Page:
On Wednesday we had the pleasure of taking a tour of parts of the Vavilov Institute. The first stop on our tour was the Herbarium. An herbarium is a collection of preserved samples of plants or plant parts, usually pressed on sheets of paper, for scientists and researchers to view. The herbarium at the Vavilov Institute is home to over 200,000 such samples, collected by Vavilov himself and other scientists on collection missions throughout the world. It was once one of the preeminent herbariums in the world, but now the largest herbariums in France and England house over seven million specimens!

We were very excited to see the herbarium, but also a bit surprised at its condition. Everything was very clean and well organized, but it seemed that funds were deemed to be more useful elsewhere, as the lights were off and the room was lit through the open curtains only (this could be better for the specimens). There was no climate control, and the cabinets and boxes used to store the specimens were quite antique looking. Many aspects of the Vavilov Institute seem to be straight from another time, and the herbarium was no exception.

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Left: Preparing seeds to give to VIR. Right: The Vavilov Institute.

There were a few people working in the room, examining specimens at their leisure. The coordinator took a few minutes to show us some samples that are kept out as examples of the layout of different types of plants. We viewed samples of a grass and a tree, and observed how they were filed according to species in boxes stacked in row after row of tall wood cherry wood cabinets. One of the samples had the signiture of Vavilov on it — this was a sample that he had actually collected! After sufficient oohs and aahs, we walked down to the office of one of the scientists.

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Left: Sergey showing us the the Herbarium collection. Right: A specimen collected by N.I. Vavilov in the 1920′s.

We were quite happy to meet the Director of Legumes, Dr. Margarita Vishnyakova. In her office we found petrie dishes with examples of the different species of beans and peas, and a large case filled with different fava bean (Vicia faba) varieties. On her wall were two mosaics made from beans, and on shelves around were giant pods from leguminous trees and branches from different leguminous plants.

Dr. Vishnyakova showed us a presentation she had developed on her computer, detailing the work they do at the department and showing photos of everything from sweet peas to green beans. There was also a flow chart showing who does what in the department, with each scientist in charge of one or several species for collection and research, and research assistants beneath them.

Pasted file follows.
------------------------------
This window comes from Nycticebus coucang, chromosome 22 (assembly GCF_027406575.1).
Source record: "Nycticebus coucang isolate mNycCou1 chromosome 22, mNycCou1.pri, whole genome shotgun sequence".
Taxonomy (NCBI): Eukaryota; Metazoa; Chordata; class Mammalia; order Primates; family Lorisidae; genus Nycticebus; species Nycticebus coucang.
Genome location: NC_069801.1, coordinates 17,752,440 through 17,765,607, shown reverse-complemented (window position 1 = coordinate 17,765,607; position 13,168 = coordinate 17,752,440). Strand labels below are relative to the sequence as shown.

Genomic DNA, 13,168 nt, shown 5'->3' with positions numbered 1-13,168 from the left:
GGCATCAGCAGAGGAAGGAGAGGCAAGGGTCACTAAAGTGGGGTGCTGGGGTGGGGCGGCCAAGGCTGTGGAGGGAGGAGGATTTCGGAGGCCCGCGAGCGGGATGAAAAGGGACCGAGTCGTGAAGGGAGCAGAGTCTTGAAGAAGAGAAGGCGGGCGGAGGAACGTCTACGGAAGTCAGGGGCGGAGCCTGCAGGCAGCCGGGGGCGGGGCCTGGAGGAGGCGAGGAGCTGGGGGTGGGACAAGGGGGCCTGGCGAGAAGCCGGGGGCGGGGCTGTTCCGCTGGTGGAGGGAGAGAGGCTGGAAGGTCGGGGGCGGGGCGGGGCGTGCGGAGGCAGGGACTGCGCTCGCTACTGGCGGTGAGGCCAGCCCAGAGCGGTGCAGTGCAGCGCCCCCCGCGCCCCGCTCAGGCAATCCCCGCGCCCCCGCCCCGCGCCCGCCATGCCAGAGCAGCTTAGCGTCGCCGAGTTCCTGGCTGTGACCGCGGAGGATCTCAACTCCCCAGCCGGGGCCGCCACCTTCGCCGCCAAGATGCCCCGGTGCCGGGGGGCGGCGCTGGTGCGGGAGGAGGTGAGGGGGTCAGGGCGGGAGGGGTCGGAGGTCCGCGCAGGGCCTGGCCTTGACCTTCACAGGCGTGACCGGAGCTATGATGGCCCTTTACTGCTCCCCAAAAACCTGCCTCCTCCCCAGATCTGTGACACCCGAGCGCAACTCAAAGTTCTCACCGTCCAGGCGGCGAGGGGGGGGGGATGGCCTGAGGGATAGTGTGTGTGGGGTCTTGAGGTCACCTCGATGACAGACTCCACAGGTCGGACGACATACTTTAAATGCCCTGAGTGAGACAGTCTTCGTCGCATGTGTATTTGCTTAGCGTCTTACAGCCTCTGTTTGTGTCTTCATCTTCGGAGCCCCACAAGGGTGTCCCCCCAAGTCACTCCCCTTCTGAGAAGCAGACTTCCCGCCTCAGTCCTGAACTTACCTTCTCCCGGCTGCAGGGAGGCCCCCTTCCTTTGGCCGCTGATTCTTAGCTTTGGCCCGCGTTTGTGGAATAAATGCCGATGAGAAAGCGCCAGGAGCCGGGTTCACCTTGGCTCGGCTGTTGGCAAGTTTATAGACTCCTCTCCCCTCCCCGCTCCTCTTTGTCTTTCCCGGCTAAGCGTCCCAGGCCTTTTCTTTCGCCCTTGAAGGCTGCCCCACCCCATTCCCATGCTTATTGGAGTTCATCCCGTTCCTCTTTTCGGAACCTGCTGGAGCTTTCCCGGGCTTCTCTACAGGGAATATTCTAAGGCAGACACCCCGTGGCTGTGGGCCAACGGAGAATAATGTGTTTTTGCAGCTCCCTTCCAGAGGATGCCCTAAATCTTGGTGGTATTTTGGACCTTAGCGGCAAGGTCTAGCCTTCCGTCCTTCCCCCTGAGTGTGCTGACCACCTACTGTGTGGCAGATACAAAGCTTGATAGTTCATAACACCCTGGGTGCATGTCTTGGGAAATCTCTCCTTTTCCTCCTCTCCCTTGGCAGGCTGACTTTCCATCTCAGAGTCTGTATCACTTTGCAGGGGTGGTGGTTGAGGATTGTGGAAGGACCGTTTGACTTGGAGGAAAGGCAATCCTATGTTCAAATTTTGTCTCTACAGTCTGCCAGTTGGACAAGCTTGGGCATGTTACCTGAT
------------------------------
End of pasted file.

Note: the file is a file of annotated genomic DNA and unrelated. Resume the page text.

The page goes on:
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Left: Desplay of some of the beans in the collection. Right: Dr. Vishnyakova the “King” of Legumes.

We had the great privilege of presenting to Dr. Vishnyakova the legumes that we had brought with us from Oregon and some we had collected along the way, in the form of Pisum sativum (peas, including five varieties from Latvia and two developed by Dr. Alan Kapular), Phaseolus vulgaris (four common beans), Phaseolus coccineus (one runner bean), Phaseolus acutifolius (one tepary bean). She especially liked the Alice Sunshine bean originally developed by the late Robert Lubitz, a member of the Seed Saver’s Exchange, and gifted to us by Dr. Alan Kapular.

Along with the beans we had brought with us from Oregon, we also presented a bean we had purchased in a Russian shop that was labeled “Pinto,” though they looked unlike any pinto bean we had ever seen, shaped like a small kidney bean but colored a deep red with speckles like a Portugese Barlotto type. The package indicated they were from Canada. Dr. Vishnyakova giggled a bit and told us that she, too, collects accessions from shops sometimes, and that last year two new accessions of American peas were made in this way.

After we had thanked her for her time and returned to Sergey’s office, Marina Burlyaeva, a scientist of the Legume Department, Curator of Lathyrus (including flowering sweet peas) and Vigna (including adzuki beans and black eyed peas) came to speak with us. As a Curator, it is her responsibility to see that the Institute has representatives of each species in those two genuses. She was unhappy to inform us that there was a giant hole in the collection, in the shape of Lathyrus notolathyrus — a pea mostly native to South America and possibly wild in the United States.

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Example of the easily recognizable lathyrus genus (Lathyrus odoratus).

Ms. Burlyaeva asked us if we could go on a collection mission for samples of this species. We were honored at the request, and excitedly imagined taking our Seed Ambassadorizing one step further — on a collection mission for the Vavilov Institute! We were both very glad that we had seen samples of collections in the herbarium, so we could include properly mounted samples of the plants with our shipment of seeds. We told her that it might be a while before we could begin our mission, if we can do it at all, well aware that we are not trained botanists and do not exactly live in South America. She laughed and said all the same, it will be much more likely for us to do it than for her to go on a collection mission at this point in time. One more thing due, of course, to the Institute’s lack of funding.

1 Comment on Jan 5th 2007

One Response to “Russia Part 2: Herbarium and Legumes”

  1. [...] The Seed Ambassadors Project » Russia Part 2: Herbarium and …Jan 5, 2007 … It was once one of the preeminent herbariums in the world, but now the largest herbariums in France and England house over seven million … [...]

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